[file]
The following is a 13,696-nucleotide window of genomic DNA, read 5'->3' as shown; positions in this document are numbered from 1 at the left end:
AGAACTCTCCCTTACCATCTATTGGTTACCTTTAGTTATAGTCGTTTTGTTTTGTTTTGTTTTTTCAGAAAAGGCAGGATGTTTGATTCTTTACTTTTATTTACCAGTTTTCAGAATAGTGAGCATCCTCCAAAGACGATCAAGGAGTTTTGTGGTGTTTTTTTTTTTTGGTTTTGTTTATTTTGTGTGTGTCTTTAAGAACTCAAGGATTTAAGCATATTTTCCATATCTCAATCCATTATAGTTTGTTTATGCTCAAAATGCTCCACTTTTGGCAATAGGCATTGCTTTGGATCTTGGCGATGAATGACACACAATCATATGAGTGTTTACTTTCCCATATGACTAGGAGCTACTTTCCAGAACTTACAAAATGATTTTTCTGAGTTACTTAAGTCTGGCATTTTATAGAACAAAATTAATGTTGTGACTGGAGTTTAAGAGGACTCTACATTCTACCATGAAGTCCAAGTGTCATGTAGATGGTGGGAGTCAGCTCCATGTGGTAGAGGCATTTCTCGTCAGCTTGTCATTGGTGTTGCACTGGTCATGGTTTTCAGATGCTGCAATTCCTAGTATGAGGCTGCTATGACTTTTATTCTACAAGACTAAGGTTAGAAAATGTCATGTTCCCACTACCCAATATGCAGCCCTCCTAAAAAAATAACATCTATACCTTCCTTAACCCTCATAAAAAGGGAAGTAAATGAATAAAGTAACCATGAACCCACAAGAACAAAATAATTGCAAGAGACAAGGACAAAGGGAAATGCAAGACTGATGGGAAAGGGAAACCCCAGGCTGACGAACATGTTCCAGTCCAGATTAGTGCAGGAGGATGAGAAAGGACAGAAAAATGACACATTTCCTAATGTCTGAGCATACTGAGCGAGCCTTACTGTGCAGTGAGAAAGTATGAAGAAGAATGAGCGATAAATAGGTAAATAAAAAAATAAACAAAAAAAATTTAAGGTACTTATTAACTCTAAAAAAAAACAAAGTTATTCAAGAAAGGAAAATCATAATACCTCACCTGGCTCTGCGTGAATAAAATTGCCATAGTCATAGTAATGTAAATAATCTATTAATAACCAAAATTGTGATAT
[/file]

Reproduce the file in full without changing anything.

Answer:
The following is a 13,696-nucleotide window of genomic DNA, read 5'->3' as shown; positions in this document are numbered from 1 at the left end:
AGAACTCTCCCTTACCATCTATTGGTTACCTTTAGTTATAGTCGTTTTGTTTTGTTTTGTTTTTTCAGAAAAGGCAGGATGTTTGATTCTTTACTTTTATTTACCAGTTTTCAGAATAGTGAGCATCCTCCAAAGACGATCAAGGAGTTTTGTGGTGTTTTTTTTTTTTGGTTTTGTTTATTTTGTGTGTGTCTTTAAGAACTCAAGGATTTAAGCATATTTTCCATATCTCAATCCATTATAGTTTGTTTATGCTCAAAATGCTCCACTTTTGGCAATAGGCATTGCTTTGGATCTTGGCGATGAATGACACACAATCATATGAGTGTTTACTTTCCCATATGACTAGGAGCTACTTTCCAGAACTTACAAAATGATTTTTCTGAGTTACTTAAGTCTGGCATTTTATAGAACAAAATTAATGTTGTGACTGGAGTTTAAGAGGACTCTACATTCTACCATGAAGTCCAAGTGTCATGTAGATGGTGGGAGTCAGCTCCATGTGGTAGAGGCATTTCTCGTCAGCTTGTCATTGGTGTTGCACTGGTCATGGTTTTCAGATGCTGCAATTCCTAGTATGAGGCTGCTATGACTTTTATTCTACAAGACTAAGGTTAGAAAATGTCATGTTCCCACTACCCAATATGCAGCCCTCCTAAAAAAATAACATCTATACCTTCCTTAACCCTCATAAAAAGGGAAGTAAATGAATAAAGTAACCATGAACCCACAAGAACAAAATAATTGCAAGAGACAAGGACAAAGGGAAATGCAAGACTGATGGGAAAGGGAAACCCCAGGCTGACGAACATGTTCCAGTCCAGATTAGTGCAGGAGGATGAGAAAGGACAGAAAAATGACACATTTCCTAATGTCTGAGCATACTGAGCGAGCCTTACTGTGCAGTGAGAAAGTATGAAGAAGAATGAGCGATAAATAGGTAAATAAAAAAATAAACAAAAAAAATTTAAGGTACTTATTAACTCTAAAAAAAAACAAAGTTATTCAAGAAAGGAAAATCATAATACCTCACCTGGCTCTGCGTGAATAAAATTGCCATAGTCATAGTAATGTAAATAATCTATTAATAACCAAAATTGTGATAT